There are few if any (Greg Popovich doesn’t count) coaches in the NBA that know more basketball than Quin Snyder. The Utah Jazz coach was just named the Western Conference Coach of the Month for December and January, leading the Jazz to a 15-5 record with 11 consecutive wins. The Jazz have been playing great team basketball and are one of the biggest surprises in the NBA this season, currently occupying the 2nd position in a crowded Western Conference. Snyder has implemented very efficient systems on both sides of the floor, which in return make the Jazz the only team in the league that is in top 6 in both offensive and defensive ratings. It seems that Snyder has been with the Jazz for a long time waiting for the right group of guys to settle down in Salt Lake City. Even though he hasn’t had big results so far (apart from being the head coach with the most drip), Snyder has been widely regarded as one of the most innovative coaches in the NBA. Let’s see what makes him so special.
A rarity among coaches, Quin Snyder started coaching at a very young age. After playing 4 years at Duke, Snyder went undrafted in the 1989 NBA Draft so he came back to school to further his education. During that time he even worked for the Clippers bench, but ultimately became Coach K’s full time assistant at Duke. In 1999, he finally got his own team to coach, the Missouri Tigers, leading them to four consecutive NCAA tournament appearances in his 7 years there. His first experience in the NBA was coaching the Spurs D-league team, where he picked up a lot of basketball philosophy from Popovich, and has after been an assistant to the legendary Doug Collins (see The Last Dance), and Mike Budenholzer (another Popovich disciple). He even spent a year in Europe as an assistant at CSKA Moscow. Learning from all those years spent as an assistant coach, he absorbed the right brand of playing basketball which he brought to the Jazz in 2014. Don’t ever think the role of an assistant coach is insignificant!
Over the recent years, Snyder has influenced his teams to play the brand of basketball similar to the Spurs. Extra passes, hitting a guy that is open, unselfish basketball are all things that the Jazz emphasize every time they step out on the court. This season, Snyder has implemented an offensive scheme that is almost impossible to guard. He surrounds Gobert with 4 shooters and puts him in a pick and roll with Conley, Mitchell or Ingles. The help defense can’t cut off the roll of the big Frenchman and if they do, there is usually a wide open shot from three as a result. It has certainly worked. Jazz are 4th in the league in offensive rating, lead the league in three-point attempts, and are third in three-point percentage at almost 40%. Snyder puts his opponents in an uncomfortable situation where they have to choose whether they want to give up an easy roll, or try to scramble to prevent wide open threes. He is also known for his out of timeout plays. Snyder typically uses his main option as a screener to deceive the defenses and then set up a screen to get him an open look. The Jazz have developed numerous counters to these type of plays in late game situations.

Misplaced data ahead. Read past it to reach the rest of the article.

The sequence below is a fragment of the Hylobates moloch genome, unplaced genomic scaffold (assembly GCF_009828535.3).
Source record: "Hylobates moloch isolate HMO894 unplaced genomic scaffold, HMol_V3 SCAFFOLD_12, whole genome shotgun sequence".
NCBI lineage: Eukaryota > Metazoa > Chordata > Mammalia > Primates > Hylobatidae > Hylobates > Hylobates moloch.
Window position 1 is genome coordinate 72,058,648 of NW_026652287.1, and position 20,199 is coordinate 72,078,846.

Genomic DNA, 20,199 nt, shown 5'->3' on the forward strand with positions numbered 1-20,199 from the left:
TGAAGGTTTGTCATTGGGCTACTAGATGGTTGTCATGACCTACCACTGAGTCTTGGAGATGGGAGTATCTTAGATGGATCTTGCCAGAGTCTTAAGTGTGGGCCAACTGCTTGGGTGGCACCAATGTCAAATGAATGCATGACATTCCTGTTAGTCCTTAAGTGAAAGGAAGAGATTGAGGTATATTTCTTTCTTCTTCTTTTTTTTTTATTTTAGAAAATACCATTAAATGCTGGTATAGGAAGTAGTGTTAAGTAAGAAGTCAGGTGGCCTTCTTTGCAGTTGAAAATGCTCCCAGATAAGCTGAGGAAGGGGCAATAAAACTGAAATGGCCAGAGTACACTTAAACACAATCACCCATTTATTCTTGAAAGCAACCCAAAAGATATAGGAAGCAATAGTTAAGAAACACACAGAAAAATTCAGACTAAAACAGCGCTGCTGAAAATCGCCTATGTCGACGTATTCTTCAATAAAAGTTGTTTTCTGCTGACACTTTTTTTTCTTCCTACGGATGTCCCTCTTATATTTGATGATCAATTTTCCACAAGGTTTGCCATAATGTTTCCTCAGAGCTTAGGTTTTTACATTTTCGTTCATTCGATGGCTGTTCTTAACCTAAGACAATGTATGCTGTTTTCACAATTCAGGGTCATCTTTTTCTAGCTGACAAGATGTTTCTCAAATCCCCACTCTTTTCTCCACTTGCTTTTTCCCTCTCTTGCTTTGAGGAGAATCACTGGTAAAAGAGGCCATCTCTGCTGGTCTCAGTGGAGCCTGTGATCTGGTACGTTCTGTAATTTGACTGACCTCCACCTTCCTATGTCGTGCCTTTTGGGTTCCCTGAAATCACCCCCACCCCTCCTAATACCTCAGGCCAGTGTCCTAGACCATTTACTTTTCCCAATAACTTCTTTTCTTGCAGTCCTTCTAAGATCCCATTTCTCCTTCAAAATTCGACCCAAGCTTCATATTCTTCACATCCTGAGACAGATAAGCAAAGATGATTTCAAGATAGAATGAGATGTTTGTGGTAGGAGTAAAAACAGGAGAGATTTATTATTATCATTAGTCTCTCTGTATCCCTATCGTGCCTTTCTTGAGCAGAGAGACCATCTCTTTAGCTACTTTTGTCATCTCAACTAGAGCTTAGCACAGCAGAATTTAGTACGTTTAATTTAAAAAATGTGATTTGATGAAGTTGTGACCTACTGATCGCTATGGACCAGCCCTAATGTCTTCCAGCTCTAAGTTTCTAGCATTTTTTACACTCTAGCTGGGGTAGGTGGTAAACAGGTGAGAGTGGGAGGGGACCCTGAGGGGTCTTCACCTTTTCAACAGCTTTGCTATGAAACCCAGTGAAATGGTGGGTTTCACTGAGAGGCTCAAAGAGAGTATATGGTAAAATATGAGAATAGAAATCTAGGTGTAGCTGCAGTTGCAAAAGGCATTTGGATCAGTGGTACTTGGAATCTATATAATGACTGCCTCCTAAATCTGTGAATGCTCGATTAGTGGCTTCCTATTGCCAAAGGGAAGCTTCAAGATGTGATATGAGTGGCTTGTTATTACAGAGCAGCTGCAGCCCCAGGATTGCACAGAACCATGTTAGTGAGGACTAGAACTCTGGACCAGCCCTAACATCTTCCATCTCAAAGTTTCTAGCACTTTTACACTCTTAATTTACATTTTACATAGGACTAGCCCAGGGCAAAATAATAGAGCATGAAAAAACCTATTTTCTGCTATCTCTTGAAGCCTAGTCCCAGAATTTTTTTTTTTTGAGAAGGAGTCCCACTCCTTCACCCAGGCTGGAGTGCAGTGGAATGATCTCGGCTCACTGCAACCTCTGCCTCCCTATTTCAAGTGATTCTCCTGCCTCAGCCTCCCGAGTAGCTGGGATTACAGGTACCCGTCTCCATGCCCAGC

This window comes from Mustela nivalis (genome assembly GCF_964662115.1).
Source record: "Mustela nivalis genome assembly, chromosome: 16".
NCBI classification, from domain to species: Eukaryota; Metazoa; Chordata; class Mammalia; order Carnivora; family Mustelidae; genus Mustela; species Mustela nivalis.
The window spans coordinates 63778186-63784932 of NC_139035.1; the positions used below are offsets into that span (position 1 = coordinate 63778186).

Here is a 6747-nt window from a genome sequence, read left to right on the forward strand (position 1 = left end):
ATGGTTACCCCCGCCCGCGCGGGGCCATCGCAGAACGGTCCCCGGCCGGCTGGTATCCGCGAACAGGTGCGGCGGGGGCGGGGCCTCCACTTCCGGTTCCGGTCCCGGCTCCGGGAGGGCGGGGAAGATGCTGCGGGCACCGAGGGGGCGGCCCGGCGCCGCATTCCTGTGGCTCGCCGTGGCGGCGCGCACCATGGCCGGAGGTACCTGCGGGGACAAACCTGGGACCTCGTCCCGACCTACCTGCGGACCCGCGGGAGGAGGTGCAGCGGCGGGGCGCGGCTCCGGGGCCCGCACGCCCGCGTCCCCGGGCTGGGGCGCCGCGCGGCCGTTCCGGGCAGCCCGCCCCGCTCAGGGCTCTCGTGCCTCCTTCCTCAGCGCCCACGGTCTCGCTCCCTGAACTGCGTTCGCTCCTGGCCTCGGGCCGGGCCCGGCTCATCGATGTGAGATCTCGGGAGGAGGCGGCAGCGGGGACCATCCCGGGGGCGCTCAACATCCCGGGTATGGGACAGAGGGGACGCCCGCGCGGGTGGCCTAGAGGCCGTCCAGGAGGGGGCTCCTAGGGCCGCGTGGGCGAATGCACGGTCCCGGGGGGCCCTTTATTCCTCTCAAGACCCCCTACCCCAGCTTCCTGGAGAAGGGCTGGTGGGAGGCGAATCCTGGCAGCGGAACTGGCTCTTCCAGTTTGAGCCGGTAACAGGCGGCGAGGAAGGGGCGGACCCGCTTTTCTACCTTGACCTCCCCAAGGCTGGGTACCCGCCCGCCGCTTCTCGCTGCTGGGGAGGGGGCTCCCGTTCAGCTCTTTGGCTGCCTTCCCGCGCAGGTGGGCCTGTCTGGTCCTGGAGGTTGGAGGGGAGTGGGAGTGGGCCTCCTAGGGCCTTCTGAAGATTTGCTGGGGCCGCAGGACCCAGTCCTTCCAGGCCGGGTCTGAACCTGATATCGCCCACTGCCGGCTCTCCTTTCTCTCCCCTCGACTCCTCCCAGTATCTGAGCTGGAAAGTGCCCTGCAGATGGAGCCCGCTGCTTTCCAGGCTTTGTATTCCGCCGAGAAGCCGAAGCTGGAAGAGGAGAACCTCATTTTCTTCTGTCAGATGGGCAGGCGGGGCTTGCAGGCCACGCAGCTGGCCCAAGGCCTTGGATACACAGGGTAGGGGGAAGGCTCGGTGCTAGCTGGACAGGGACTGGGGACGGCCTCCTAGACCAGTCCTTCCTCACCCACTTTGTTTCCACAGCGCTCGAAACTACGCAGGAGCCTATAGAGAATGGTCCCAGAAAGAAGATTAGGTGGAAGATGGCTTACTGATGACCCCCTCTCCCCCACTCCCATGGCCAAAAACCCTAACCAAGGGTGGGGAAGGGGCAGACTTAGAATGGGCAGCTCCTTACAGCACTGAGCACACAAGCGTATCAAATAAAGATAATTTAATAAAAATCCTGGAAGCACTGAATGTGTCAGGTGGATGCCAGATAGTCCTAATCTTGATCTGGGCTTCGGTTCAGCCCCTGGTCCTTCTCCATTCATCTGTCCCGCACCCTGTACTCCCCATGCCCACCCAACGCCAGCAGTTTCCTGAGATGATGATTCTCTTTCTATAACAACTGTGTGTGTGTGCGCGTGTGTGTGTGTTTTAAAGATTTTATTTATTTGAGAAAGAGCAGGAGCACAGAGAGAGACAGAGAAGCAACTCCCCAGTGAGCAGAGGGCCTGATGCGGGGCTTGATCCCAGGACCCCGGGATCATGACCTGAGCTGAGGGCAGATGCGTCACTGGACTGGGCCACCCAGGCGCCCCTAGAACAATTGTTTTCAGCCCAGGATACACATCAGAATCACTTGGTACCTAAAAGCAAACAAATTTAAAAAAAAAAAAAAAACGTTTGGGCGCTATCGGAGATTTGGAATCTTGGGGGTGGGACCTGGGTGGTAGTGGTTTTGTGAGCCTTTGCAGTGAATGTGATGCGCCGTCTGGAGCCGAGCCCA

While we are talking about Snyder’s offensive sets, we have to mention his attack on the zone. Modern emergence of zone defense in the NBA, especially Heat’s one from last season, forced coaches around the league to adjust and have prepared sets to minimize its impact. Quin Snyder is definitely the most prepared one. When attacking a 2-3 zone, the Jazz start from the top and have two screens set on the inside of the top two defenders. Conley or Mitchel proceed to the free-throw line, from where they can either take an easy pull up jumper, or pass for an open three. They have also used a lot of spread pick and rolls last year to pull in the second top defender and enable open shots for the two players that are on the other side of the court. It is safe to say that teams rarely try the zone against the Jazz anymore.
Apart from his offensive genius, Quin Snyder is known as one of the best motivators. Part of the Jazz’s defensive success is that they have Rudy Gobert, but part of it is that Snyder always demands his teams play with heart and leave everything on the court. He also installed a pretty good drop coverage system on pick and rolls, maximizing Gobert’s presence on the defensive end. That’s just what he does. He pulls out the max from his players, because he is leading by example and is totally invested in the team. Just listen to the video below; this is a guy who has basketball flowing through his veins.
Photo: David Zalubowski/The Associated Press